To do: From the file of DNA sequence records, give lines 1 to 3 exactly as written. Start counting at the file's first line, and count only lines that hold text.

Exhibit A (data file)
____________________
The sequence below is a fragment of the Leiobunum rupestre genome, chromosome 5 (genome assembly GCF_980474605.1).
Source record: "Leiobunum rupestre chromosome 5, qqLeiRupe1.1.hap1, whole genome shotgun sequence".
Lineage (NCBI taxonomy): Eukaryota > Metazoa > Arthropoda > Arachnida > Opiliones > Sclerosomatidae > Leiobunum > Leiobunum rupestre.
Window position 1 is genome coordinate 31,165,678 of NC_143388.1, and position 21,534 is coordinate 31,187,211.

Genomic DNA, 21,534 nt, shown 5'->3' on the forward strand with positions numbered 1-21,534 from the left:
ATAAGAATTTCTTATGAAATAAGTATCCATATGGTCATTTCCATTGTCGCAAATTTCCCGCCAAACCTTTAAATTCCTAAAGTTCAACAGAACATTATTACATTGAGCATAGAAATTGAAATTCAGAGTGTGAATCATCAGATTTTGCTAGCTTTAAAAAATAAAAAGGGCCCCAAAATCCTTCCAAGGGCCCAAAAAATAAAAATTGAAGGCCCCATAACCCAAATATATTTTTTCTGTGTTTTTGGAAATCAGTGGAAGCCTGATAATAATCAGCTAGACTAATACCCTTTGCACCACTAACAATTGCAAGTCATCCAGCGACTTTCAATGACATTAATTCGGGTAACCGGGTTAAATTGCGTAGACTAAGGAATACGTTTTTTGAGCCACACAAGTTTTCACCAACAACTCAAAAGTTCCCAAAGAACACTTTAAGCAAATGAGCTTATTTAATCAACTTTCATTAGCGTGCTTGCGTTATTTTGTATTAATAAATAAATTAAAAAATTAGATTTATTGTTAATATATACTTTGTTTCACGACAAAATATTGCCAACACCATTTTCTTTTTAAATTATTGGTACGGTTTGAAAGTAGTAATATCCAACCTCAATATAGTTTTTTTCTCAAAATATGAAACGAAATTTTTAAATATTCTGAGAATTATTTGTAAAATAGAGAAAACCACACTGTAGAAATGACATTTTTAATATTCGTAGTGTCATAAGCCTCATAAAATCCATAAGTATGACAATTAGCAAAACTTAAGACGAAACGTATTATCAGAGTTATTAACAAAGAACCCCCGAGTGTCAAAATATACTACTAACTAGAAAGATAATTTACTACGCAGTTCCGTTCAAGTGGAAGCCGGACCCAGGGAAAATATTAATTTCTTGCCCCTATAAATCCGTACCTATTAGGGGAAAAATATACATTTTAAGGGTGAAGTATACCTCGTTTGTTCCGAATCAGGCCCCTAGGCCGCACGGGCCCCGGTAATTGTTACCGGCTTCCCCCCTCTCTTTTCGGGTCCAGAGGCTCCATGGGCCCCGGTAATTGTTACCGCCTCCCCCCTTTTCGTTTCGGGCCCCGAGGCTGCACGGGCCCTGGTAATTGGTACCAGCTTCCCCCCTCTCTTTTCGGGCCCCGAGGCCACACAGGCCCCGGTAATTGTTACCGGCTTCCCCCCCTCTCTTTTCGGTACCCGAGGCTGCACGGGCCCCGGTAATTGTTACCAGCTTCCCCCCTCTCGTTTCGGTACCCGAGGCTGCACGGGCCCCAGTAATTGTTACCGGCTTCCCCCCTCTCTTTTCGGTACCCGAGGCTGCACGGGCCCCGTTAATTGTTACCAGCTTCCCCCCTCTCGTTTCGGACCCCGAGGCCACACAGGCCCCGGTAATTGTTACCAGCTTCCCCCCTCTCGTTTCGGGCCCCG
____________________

The sequence below is a fragment of the Leiobunum rupestre genome, chromosome 5 (genome assembly GCF_980474605.1).
Source record: "Leiobunum rupestre chromosome 5, qqLeiRupe1.1.hap1, whole genome shotgun sequence".
Lineage (NCBI taxonomy): Eukaryota > Metazoa > Arthropoda > Arachnida > Opiliones > Sclerosomatidae > Leiobunum > Leiobunum rupestre.